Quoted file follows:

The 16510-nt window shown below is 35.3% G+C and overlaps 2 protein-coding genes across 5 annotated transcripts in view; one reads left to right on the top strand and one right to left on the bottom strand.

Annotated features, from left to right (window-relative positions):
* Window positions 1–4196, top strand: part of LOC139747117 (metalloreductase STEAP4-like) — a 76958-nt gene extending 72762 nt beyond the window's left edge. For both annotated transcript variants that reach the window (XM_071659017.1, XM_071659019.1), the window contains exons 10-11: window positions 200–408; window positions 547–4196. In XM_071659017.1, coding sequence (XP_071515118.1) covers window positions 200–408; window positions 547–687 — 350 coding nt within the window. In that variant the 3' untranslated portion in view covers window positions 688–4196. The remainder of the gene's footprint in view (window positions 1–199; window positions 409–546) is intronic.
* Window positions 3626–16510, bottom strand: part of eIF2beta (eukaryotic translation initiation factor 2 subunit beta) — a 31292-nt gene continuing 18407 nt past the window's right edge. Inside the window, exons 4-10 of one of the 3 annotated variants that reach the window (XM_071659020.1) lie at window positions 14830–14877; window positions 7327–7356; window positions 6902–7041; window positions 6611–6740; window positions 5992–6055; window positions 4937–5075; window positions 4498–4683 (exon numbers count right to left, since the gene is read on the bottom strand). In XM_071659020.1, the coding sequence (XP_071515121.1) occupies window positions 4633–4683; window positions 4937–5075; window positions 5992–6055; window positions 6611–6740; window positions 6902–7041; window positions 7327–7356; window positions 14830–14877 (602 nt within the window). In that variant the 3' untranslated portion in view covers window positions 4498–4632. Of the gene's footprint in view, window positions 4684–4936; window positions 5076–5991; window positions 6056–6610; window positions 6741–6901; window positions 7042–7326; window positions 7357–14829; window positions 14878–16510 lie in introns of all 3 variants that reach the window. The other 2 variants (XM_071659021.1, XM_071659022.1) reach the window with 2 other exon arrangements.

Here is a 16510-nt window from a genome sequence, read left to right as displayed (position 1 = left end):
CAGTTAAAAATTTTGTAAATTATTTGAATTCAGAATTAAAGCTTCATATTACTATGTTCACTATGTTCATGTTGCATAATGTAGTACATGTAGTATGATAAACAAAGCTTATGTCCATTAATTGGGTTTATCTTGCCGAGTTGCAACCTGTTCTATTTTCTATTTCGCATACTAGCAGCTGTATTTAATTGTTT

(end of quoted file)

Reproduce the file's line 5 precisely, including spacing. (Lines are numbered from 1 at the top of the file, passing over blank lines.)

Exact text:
Here is a 16510-nt window from a genome sequence, read left to right as displayed (position 1 = left end):